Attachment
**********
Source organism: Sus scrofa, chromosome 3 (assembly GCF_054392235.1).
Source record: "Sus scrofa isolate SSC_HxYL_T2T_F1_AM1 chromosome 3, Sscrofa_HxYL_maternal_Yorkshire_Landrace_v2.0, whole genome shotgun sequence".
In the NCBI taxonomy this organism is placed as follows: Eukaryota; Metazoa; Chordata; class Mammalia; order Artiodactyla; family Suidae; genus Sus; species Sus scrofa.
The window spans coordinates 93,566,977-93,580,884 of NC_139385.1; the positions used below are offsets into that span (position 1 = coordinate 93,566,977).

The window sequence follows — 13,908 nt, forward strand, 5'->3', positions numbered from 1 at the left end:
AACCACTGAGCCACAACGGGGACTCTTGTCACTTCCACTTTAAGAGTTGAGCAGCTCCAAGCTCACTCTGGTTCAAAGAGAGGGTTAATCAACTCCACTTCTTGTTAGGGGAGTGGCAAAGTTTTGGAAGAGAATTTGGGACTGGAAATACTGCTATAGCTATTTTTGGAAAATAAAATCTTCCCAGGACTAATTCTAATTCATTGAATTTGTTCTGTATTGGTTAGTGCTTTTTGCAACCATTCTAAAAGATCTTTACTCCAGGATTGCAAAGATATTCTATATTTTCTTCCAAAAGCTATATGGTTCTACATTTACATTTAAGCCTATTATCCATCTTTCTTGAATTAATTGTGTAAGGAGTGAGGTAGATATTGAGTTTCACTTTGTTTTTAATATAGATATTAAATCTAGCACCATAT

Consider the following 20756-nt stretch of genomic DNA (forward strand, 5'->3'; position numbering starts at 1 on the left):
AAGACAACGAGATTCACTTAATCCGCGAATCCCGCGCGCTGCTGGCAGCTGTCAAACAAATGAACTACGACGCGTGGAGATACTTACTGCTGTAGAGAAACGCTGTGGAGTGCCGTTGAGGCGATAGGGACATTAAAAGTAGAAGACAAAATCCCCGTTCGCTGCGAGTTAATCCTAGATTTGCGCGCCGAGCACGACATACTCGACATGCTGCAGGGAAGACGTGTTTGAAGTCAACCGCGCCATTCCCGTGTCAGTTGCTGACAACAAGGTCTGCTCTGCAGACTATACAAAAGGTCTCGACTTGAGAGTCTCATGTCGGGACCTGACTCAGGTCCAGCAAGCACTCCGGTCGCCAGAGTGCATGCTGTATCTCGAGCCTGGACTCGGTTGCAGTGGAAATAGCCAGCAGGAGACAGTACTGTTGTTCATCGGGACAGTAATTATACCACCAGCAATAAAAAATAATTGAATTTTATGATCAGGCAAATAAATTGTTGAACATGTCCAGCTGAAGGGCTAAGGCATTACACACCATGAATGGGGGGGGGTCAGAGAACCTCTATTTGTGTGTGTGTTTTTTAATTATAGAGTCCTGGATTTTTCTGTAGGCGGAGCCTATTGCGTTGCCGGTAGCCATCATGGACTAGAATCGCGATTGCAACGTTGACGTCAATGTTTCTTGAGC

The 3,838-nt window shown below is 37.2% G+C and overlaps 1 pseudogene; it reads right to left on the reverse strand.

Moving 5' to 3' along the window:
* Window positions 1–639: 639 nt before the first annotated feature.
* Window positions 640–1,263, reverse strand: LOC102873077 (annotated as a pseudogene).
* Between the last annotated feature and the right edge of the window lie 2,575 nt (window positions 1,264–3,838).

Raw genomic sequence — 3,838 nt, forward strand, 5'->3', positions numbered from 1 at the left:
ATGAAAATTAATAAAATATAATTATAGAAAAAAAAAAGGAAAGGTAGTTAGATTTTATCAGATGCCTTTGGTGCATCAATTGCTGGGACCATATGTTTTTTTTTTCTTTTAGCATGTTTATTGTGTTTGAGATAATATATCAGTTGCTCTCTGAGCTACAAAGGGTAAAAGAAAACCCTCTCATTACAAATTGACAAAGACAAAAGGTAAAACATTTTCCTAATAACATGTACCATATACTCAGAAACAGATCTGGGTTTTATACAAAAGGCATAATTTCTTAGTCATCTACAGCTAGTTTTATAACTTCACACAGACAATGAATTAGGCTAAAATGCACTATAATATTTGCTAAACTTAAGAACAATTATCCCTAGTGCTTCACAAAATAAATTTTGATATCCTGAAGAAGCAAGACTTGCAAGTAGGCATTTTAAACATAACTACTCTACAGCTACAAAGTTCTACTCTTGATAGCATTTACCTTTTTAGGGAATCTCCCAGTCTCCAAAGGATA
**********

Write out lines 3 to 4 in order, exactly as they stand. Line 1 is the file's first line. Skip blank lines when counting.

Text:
In the NCBI taxonomy this organism is placed as follows: Eukaryota; Metazoa; Chordata; class Mammalia; order Artiodactyla; family Suidae; genus Sus; species Sus scrofa.
The window spans coordinates 93,566,977-93,580,884 of NC_139385.1; the positions used below are offsets into that span (position 1 = coordinate 93,566,977).